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The Best Free Film Making Software

Here it is-- a list of the best free, open-source (in most cases) screenwriting software that you may not be familiar with...

Celtx --- free, open-source screenwriting/pre-production software. Somewhat comparable to Final Draft. Works on Mac/Windows/Linux. Online support via a forum where you can ask the developers and other users questions, or request features, submit bug reports, etc. I've been following this project for a while and it seems pretty good. To transfer scripts from Final Draft into Celtx, save as "Formatted Text" and then import into Celtx. Then check to make sure it did it right. Also allows you to markup script for production breakdown, etc. See site for video demo of how it works as well as a list of new features and bugs fixed in this new version.

Openoffice.Org and NeoOffice -- Free, open-source alternatives to Microsoft Office. Compatible with (ie, reads/writes) MS Office files as well as open document format/PDF/HTML/etc. Includes word processor, spreadsheet, presentation (Powerpoint-like) software, and more. Neooffice is for Mac OS X, openoffice.org is for Windows/Linux. Also can read Wordperfect files. I recommend 2.0 "alpha" version (very stable), with the new 2.0 beta to be free at the end of August. This upcoming beta has much more OS X-like interface.

Chicken of the VNC (mac) -- VNC is a free program you can use to "mirror" screens with a writing partner so that you can both observe the same application simultaneously. First thing to do is get both computers on the same network. This can be the Internet, a subnet (like you might have at home with an Airport, Linksys, etc. router), or via a direct-connection ("Create Network..." on Macs). Once the computers are both connected, the "host" computer (if it's a Mac running 10.4.x) goes to the Apple Menu, chooses "System Preferences", then "Sharing". Under "Services", check "Apple Remote Desktop". Then click "Access Privileges" and allow remote users to "Observe" and "Control". Make sure "VNC viewers may control screen with password" is checked and supply a password. Then save all the settings. Now the OTHER Mac can use Chicken of the VNC (that's the first link above) to connect to the host computer using the password. Once it does, the host's screen will be mirrored on the other computer. If you don't have a mac, or you have an older version of Mac OS X, you will need to run a VNC server manually. They are available for OS X (), Windows, and Linux. (If you use Windows or Linux, Google "VNC" for the server/client.) Finally, be sure to turn off the VNC server when you're done as a security precaution. Even though VNC is password protected, it's still a good idea to shut it off when not in use. The new version of OS X ("Leopard") will have a desktop sharing feature built into iChat.

Cinelerra -- A linux-based non-linear editor. Open source. I've never used it, but it's gained quite a following and has been around for a few years now so is probably fairly mature. Don't know if I'd edit something REALLY important with it, but might be something to fool around with if you are comfortable with linux.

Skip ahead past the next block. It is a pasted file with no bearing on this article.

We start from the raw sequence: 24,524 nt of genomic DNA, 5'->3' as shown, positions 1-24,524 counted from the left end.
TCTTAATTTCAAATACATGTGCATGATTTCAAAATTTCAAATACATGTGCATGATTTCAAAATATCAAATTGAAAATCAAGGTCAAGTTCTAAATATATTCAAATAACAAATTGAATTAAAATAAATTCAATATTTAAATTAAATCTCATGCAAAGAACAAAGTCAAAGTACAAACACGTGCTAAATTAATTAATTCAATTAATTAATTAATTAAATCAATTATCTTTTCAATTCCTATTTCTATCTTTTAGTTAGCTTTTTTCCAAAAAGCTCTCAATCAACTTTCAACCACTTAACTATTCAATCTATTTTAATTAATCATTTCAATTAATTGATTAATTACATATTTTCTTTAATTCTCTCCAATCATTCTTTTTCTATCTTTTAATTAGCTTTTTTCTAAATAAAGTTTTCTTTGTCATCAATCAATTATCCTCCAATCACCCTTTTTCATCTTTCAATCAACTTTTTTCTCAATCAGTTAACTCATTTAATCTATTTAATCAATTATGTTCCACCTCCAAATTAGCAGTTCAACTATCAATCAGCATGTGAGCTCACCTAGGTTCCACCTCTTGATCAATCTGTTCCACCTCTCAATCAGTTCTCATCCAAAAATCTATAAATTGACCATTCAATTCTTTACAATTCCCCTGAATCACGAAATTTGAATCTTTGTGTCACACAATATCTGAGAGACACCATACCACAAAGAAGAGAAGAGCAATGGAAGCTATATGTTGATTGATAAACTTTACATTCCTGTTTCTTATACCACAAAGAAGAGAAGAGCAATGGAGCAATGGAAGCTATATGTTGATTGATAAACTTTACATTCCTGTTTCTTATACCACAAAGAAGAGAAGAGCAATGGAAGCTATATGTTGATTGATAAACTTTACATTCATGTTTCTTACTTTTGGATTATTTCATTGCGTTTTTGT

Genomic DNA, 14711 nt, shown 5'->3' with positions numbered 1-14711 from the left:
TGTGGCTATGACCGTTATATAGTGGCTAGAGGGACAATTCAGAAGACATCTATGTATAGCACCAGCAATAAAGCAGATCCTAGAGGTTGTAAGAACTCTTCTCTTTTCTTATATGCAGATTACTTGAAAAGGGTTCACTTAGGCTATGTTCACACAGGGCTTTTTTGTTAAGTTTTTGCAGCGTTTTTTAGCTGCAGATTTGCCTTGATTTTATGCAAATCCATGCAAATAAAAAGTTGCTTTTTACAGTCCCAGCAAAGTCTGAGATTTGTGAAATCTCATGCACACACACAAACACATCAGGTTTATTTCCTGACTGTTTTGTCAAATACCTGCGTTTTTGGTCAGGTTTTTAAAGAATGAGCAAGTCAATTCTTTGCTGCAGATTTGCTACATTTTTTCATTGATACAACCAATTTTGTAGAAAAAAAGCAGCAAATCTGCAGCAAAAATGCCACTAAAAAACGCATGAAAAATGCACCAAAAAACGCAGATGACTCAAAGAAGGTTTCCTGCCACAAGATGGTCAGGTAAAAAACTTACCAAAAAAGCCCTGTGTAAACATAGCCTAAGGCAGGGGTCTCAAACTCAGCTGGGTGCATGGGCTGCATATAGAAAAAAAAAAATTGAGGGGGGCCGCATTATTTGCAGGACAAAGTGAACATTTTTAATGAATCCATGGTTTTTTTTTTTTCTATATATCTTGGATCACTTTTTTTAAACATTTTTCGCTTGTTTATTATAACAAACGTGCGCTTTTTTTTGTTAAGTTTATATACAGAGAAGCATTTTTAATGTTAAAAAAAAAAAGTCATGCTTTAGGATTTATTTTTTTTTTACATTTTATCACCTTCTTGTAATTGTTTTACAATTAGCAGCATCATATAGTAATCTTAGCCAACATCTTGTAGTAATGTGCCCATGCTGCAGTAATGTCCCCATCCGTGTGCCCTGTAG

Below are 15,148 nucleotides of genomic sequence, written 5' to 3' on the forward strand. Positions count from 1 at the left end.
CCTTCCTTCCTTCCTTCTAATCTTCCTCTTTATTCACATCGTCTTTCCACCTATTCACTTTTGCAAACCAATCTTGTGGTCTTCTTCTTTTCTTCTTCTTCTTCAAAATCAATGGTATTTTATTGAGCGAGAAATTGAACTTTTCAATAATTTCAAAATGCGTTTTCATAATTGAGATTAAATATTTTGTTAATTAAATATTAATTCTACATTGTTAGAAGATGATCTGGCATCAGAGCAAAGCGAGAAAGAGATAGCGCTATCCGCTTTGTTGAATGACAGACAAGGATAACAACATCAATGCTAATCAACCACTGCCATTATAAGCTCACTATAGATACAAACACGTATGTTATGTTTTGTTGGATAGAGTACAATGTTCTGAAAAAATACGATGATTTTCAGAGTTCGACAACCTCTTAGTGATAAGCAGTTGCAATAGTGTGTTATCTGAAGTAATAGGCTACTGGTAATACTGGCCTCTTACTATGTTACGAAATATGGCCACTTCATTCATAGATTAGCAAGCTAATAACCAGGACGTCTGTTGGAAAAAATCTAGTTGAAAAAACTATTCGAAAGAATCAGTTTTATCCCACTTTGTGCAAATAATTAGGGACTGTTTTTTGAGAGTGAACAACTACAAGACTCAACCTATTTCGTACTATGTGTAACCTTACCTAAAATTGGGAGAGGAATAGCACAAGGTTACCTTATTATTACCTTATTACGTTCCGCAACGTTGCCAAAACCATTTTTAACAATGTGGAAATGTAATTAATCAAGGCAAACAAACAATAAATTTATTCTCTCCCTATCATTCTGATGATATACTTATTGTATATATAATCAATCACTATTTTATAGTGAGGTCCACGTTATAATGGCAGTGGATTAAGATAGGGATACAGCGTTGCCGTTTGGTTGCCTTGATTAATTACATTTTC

Audacity -- very simple audio multitrack audio editor. It's free, and a new version is coming soon that can do a lot more than the one that's released now. But something to keep an eye on if you need very basic multitrack editing. Mac, Windows, & Linux.

Blender (and Blender Nation) - Blender used to be a commercial 3d modeling/animation package, but the Internet raised the $ online to buy the source code out from the company that owned it. At that point, development really took off, and many cutting-edge types of features have been added (the source code is free, so lots of programmers have been fooling with it) including fluid dynamics, inverse kinematics, hair, clothing, etc. Here is a short film where all the visuals were created with Blender. Bad story, impressive visuals, released under a creative commons license, and all source files for the animation are available. Blender works on Mac, Linux, & Windows.

Cinepaint (formerly FilmGimp) is an open-source paint program developed for and by film studios for retouching high-resolution image files. Used in quite a few movies you've heard of. A spinoff of the GIMP image processing software (www.gimp.org), Cinepaint is going to be releasing a brand new version called "Glasgow" on July 20th. Best when used in Linux.

And finally...

Ubuntu-- yes it's needed for some of the above -- the best Linux distribution for non-techies. Download a (free) CD image. Burn the CD. Then boot off the CD and you're in the Linux desktop, experiencing a fully-functioning preview of Ubuntu without even touching your hard drive. Play with it, see how it works on your computer, etc. Then, if you like it, you can do an installation from the same CD. PC (x86) and mac (PPC) versions available.

So there you have it. Got any more free tools you want to plug? Just comment below!

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I know I'm new here...about three minutes old as a matter of fact...but I'd like to add one to your list of free filmmaking tools.



Ardour -- Ardour is a digital audio workstation for Mac and Linux. Use it to record, edit and mix multi-track audio, including film soundtracks. Ardour's capabilties include multichannel recording, non-linear, non-destructive region based editing with unlimited undo/redo, full automation support, a mixer whose capabilities rival high end hardware consoles, lots of plugins to warp, shift and shape your music, and controllable from hardware control surfaces at the same time as it syncs to timecode. Check it out at www.ardour.org.